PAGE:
On Tuesday, some of Washington’s leading budget experts released a public memo to the President providing advice on what he should do in his upcoming 2010 budget.
The list of signatories is a who’s who of seasoned fiscal policy experts. There are three former directors of the Congressional Budget Office (CBO), a former director of the Office of Management and Budget (OMB), and several others with long experience in senior level positions in the White House and Treasury. In short, these people know what they’re talking about. And this is what they said to President Obama:
Although we are rightly absorbed by our short-term problems, the long-term budget situation ultimately poses graver challenges to the success of your presidency…. Your budget should make it very clear that you take the long-term budget problem seriously. It must quantify the cost of our long-term promises and explicitly state the goal of achieving fiscal sustainability.
That’s right. The country is in the midst of a severe economic contraction and financial crisis, but we are also heading into the years marked by the retirement of the baby boom generation. Very shortly, there will be a tidal wave of new applications for Social Security and Medicare benefits, and spending pressures will grow.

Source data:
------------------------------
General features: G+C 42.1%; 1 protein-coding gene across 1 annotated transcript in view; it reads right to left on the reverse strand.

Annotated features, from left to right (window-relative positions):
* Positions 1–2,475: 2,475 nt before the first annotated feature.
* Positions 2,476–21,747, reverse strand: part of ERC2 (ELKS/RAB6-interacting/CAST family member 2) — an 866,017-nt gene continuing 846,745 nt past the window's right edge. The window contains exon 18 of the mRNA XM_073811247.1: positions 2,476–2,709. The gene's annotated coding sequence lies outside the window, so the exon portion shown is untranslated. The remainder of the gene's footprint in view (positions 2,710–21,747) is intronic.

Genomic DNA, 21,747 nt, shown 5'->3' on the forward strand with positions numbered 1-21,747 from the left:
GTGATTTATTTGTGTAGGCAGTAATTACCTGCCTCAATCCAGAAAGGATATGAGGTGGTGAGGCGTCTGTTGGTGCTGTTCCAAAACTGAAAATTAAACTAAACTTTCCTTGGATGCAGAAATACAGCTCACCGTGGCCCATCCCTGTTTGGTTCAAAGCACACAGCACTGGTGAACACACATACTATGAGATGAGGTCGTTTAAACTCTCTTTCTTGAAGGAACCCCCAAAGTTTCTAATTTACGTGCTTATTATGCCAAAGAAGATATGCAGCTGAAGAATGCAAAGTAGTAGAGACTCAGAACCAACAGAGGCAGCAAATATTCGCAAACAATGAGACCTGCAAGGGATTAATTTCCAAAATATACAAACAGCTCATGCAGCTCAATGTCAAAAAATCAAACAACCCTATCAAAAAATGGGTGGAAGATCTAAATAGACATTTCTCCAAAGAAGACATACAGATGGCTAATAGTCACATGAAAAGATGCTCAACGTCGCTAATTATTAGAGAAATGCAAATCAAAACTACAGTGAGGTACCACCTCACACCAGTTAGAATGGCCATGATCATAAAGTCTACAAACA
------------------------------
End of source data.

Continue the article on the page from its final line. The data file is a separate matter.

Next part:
But what should President Obama do about the long-term budget imbalance? Here, the experts have precious little to offer:
First, you should give high priority to putting Social Security on a sound fiscal basis to reduce future deficits and show our creditors that we are taking serious steps to manage our national finances. Second, you should take quick action to reduce the growth of Medicare by shifting to payment systems that reward effective treatments and discourage wasteful spending.
Certainly, with regard to Social Security, there are many different plans available to close the program’s financing gap, so it is perhaps understandable that their advice to Obama was not overly specific.
But Medicare is a different story. Yes, Medicare should revamp its payment systems to reward efficiency. But how, exactly? Congress and HHS have been working on just that for decades, with almost nothing to show for it.
The reality is that Congress and the federal bureaucracy are simply incapable of engineering a more cost-effective system for delivering care to the beneficiaries because political pressures always ensure protection of incumbents.
What’s needed is a structural change in the program so that beneficiaries, not the bureaucracy, control the use of the entitlement. Beneficiaries should be given the freedom—and the responsibility—to select a delivery system for their care, as well as the insurance they would like to finance some of the costs. With cost-conscious consumer choice and appropriate government oversight, competition in the marketplace can bring about the kind of change and productivity improvement that Congress and the bureaucracy have never been able to deliver.